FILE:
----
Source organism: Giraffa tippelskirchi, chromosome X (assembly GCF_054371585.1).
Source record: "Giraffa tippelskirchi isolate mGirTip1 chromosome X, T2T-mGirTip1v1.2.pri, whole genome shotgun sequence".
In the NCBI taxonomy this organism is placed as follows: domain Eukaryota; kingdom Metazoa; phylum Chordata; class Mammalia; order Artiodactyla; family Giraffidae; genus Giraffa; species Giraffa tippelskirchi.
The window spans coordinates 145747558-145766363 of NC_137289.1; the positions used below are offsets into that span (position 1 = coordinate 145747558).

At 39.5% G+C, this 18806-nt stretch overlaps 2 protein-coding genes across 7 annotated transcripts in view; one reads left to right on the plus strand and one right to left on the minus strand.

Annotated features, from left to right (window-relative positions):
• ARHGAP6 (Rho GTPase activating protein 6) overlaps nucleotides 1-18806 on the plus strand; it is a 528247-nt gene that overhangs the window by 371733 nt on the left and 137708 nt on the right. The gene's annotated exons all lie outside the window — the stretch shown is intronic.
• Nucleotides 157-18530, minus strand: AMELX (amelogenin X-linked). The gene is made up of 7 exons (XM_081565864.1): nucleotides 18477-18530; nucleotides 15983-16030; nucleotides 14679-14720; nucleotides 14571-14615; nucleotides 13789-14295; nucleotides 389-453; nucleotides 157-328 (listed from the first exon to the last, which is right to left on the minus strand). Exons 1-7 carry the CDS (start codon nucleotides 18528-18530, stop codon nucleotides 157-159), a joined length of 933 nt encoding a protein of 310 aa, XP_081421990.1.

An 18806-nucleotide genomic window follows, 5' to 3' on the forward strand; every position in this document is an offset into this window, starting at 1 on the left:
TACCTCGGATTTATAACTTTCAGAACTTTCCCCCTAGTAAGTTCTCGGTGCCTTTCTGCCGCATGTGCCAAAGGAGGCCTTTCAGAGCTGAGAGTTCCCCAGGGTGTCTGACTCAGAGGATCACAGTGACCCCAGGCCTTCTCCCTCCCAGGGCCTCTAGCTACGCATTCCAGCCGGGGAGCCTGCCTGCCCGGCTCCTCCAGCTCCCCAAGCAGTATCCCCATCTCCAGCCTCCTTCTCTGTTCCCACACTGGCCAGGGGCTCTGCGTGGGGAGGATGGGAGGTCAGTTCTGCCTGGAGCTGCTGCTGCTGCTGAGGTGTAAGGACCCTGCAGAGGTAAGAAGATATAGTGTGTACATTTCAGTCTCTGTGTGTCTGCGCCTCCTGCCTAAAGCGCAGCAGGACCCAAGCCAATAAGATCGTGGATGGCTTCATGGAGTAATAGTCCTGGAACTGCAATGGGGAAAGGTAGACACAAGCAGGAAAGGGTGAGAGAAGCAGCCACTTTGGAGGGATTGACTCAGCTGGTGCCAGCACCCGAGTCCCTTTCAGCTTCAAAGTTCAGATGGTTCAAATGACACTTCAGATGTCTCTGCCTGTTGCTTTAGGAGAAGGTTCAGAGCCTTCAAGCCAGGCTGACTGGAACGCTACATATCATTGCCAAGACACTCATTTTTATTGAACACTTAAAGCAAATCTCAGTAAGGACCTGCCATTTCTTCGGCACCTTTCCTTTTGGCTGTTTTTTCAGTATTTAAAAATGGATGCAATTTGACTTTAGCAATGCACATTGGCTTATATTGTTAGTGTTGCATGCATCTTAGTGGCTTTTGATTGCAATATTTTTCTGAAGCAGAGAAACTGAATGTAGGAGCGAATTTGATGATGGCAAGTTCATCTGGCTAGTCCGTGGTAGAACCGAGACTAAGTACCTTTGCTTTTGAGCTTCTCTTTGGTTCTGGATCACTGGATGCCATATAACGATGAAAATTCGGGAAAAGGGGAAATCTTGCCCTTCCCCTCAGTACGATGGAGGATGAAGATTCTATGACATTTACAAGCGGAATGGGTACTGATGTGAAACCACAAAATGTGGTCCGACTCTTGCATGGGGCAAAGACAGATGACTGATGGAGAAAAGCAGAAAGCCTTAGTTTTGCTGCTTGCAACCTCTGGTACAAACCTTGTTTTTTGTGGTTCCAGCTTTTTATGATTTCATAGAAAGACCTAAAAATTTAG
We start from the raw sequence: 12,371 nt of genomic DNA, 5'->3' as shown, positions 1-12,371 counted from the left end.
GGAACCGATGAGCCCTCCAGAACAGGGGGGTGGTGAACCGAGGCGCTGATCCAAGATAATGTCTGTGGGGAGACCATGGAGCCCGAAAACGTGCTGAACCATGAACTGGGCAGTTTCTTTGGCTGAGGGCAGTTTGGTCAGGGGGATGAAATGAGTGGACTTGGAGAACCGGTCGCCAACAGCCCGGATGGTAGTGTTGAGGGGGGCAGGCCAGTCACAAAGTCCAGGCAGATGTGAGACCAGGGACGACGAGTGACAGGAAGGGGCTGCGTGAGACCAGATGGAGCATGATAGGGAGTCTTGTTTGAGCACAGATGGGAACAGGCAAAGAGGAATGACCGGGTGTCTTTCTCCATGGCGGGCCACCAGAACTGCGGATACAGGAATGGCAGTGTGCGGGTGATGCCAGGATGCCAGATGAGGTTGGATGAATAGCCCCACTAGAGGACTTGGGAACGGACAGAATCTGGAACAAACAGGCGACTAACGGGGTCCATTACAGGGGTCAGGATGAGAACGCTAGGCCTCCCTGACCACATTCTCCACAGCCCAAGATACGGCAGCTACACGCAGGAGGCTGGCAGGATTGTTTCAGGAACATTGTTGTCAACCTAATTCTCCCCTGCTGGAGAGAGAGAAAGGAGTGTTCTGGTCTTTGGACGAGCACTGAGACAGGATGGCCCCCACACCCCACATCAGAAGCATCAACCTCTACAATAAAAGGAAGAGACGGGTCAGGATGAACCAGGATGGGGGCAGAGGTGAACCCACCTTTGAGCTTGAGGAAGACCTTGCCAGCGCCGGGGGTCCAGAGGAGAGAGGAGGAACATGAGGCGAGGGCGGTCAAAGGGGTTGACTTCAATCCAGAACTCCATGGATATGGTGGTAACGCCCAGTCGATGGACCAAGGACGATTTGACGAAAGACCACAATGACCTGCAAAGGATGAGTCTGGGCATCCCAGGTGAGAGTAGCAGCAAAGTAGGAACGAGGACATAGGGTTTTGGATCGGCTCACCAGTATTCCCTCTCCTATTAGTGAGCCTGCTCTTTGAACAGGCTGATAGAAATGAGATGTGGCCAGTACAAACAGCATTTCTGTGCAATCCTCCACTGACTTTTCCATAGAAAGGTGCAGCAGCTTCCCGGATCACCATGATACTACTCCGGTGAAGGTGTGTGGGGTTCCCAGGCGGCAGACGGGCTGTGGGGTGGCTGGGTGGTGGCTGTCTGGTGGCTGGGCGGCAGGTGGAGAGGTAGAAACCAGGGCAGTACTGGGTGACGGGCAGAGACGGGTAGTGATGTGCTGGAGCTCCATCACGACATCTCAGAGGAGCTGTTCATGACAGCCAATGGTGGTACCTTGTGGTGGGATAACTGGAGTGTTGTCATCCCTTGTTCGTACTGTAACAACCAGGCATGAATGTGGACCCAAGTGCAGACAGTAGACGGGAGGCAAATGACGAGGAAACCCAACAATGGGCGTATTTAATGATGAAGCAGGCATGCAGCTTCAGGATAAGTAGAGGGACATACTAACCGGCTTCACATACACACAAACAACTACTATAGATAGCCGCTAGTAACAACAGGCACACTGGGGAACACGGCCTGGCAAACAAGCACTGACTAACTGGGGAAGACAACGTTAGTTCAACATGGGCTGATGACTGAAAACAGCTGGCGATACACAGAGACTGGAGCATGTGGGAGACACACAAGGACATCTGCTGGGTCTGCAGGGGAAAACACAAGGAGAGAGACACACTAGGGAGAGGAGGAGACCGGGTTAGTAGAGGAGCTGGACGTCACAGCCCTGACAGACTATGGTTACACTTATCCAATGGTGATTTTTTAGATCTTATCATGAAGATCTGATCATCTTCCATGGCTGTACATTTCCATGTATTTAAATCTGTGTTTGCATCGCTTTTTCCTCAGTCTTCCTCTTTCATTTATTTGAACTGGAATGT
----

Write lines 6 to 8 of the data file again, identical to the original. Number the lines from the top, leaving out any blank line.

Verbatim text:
Annotated features, from left to right (window-relative positions):
• ARHGAP6 (Rho GTPase activating protein 6) overlaps nucleotides 1-18806 on the plus strand; it is a 528247-nt gene that overhangs the window by 371733 nt on the left and 137708 nt on the right. The gene's annotated exons all lie outside the window — the stretch shown is intronic.
• Nucleotides 157-18530, minus strand: AMELX (amelogenin X-linked). The gene is made up of 7 exons (XM_081565864.1): nucleotides 18477-18530; nucleotides 15983-16030; nucleotides 14679-14720; nucleotides 14571-14615; nucleotides 13789-14295; nucleotides 389-453; nucleotides 157-328 (listed from the first exon to the last, which is right to left on the minus strand). Exons 1-7 carry the CDS (start codon nucleotides 18528-18530, stop codon nucleotides 157-159), a joined length of 933 nt encoding a protein of 310 aa, XP_081421990.1.